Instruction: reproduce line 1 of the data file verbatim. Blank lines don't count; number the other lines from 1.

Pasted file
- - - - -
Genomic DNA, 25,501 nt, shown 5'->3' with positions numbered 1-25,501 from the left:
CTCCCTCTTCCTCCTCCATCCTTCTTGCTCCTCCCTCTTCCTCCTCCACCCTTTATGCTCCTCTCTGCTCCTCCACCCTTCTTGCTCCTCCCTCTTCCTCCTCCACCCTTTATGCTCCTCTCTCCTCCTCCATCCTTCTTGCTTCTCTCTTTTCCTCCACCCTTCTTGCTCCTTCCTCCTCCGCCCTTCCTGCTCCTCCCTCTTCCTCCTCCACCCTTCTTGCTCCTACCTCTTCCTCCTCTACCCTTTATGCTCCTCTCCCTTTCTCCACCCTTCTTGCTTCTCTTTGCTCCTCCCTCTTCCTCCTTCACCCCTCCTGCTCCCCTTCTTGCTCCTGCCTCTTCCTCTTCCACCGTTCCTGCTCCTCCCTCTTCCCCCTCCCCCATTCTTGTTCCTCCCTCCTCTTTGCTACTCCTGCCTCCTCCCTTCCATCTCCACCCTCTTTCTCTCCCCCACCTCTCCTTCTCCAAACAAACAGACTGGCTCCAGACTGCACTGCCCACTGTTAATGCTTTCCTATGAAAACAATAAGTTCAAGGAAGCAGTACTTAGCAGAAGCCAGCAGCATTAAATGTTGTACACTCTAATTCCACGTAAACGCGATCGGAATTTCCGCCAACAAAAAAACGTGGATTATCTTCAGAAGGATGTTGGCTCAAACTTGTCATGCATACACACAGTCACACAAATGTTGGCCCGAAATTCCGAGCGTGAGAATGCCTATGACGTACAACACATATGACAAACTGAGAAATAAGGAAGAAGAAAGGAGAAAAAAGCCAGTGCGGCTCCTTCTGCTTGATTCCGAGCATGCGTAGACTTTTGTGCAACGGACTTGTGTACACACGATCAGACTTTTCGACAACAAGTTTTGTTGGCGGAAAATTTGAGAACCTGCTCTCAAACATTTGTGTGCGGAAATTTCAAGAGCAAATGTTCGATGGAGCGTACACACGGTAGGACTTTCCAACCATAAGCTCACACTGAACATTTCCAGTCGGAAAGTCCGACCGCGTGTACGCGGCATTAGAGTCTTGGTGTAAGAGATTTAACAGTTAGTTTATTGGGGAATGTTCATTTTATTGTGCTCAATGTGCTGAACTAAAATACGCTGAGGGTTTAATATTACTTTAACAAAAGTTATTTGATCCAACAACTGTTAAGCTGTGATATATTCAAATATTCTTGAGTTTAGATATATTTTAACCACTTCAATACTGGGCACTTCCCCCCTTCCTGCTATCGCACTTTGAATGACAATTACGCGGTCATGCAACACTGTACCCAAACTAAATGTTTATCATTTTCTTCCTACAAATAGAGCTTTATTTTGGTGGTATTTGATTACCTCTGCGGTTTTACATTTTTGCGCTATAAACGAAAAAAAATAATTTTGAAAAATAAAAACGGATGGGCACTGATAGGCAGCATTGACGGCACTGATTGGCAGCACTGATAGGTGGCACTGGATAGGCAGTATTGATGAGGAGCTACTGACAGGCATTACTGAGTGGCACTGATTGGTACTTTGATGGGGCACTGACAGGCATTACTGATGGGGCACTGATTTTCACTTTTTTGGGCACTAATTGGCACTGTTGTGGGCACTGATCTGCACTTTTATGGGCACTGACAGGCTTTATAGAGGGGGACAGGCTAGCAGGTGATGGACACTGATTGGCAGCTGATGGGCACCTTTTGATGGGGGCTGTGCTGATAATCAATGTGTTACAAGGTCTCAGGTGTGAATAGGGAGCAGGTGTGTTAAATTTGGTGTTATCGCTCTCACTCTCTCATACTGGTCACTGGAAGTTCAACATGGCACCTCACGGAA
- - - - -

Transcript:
Genomic DNA, 25,501 nt, shown 5'->3' with positions numbered 1-25,501 from the left: